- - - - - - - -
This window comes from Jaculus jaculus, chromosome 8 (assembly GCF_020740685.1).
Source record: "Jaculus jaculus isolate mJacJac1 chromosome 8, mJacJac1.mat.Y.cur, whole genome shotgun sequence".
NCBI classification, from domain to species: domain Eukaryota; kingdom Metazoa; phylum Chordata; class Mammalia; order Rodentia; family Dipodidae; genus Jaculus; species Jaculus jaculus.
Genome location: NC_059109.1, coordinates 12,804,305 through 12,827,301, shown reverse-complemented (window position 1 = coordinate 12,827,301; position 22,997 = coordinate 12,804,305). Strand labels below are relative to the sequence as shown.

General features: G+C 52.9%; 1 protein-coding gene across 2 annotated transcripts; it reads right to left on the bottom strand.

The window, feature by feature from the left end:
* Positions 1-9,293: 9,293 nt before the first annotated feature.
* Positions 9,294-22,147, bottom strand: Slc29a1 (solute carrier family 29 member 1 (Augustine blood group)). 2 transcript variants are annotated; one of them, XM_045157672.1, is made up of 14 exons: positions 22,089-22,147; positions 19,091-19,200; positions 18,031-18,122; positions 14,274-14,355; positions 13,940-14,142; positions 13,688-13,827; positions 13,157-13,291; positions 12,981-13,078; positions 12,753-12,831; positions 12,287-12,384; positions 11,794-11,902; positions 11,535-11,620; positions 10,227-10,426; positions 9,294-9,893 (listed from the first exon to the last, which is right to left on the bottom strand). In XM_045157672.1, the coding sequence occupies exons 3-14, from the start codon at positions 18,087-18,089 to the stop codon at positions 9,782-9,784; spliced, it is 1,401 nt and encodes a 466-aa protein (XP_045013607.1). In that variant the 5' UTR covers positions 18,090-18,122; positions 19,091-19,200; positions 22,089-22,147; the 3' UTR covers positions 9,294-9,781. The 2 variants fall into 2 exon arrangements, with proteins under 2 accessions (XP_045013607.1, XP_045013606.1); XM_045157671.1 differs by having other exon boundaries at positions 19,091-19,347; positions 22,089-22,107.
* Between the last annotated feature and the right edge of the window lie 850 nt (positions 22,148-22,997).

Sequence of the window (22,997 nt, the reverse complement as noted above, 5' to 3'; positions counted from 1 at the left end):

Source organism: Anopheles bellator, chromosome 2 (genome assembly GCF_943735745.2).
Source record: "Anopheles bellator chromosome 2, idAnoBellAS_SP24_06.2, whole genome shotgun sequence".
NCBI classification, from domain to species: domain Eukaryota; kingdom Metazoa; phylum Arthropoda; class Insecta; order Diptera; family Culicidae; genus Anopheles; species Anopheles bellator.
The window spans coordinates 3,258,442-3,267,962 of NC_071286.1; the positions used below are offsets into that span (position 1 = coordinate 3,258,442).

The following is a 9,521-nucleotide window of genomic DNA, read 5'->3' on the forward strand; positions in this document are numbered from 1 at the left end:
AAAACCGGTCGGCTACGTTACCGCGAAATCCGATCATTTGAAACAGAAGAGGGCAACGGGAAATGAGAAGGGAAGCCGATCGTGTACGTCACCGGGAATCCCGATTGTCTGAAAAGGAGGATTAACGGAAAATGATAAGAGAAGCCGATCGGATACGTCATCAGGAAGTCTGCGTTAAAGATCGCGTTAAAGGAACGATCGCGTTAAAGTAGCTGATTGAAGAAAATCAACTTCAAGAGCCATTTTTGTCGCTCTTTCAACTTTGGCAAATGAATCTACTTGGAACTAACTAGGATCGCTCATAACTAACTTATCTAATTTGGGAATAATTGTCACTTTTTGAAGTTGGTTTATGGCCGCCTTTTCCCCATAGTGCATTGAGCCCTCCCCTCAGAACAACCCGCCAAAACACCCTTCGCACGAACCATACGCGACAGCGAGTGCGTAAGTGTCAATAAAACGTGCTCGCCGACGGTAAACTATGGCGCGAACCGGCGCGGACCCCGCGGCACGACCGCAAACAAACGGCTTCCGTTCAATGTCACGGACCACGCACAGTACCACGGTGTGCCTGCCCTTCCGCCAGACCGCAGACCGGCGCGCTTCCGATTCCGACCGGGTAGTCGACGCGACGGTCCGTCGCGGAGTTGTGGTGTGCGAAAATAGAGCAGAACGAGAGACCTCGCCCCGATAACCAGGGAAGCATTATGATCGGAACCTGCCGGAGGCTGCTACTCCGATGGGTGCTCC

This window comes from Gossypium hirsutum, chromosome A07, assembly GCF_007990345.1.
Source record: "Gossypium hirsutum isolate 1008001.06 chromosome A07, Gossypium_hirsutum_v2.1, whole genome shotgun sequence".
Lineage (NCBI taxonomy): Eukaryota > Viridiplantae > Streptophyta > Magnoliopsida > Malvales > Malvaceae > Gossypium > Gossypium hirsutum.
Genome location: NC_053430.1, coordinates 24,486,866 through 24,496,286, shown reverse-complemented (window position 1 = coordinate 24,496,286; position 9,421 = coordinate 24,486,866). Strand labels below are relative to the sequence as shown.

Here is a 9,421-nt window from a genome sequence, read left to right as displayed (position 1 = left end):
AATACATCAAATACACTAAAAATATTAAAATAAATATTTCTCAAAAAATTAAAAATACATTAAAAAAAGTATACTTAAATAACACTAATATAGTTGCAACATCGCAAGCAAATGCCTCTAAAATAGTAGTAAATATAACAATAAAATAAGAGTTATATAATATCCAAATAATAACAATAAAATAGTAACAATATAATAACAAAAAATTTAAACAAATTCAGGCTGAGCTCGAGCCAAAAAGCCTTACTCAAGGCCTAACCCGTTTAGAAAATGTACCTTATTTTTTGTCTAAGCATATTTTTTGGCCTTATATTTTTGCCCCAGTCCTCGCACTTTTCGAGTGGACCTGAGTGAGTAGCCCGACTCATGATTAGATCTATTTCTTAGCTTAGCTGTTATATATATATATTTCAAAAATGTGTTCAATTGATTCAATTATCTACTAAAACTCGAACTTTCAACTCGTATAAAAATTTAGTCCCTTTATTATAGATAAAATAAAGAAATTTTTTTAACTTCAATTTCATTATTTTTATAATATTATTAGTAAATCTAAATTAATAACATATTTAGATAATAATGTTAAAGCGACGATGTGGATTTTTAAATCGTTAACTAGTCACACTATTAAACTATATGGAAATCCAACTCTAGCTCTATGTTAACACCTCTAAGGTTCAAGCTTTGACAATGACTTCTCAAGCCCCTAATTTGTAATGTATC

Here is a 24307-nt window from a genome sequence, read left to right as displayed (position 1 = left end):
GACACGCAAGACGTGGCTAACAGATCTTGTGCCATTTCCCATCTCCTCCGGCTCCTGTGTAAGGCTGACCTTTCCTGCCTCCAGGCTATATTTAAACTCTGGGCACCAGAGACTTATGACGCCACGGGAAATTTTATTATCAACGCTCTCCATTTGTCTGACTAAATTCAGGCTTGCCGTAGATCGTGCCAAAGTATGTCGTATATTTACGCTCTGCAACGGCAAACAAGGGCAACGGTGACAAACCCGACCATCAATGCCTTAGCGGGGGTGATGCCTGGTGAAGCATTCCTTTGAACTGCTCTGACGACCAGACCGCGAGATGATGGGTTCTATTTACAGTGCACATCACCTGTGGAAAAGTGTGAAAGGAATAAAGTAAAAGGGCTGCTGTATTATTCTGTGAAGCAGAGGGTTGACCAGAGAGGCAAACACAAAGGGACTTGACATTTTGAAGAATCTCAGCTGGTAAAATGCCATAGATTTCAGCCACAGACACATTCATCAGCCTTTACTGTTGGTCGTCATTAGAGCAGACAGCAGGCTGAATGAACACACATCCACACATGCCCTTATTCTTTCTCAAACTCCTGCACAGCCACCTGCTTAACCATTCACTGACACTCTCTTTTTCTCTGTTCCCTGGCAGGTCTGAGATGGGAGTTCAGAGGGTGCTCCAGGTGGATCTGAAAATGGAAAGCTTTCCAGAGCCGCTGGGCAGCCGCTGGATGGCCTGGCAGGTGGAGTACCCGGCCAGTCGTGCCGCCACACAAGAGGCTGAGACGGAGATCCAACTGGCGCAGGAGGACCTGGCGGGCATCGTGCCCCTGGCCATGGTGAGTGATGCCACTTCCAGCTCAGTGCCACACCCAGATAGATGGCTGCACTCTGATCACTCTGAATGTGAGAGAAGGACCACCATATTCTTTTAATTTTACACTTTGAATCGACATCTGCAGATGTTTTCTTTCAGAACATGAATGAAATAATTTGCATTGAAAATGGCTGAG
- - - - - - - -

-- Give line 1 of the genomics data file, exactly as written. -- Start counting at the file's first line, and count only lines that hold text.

This window comes from Jaculus jaculus, chromosome 8 (assembly GCF_020740685.1).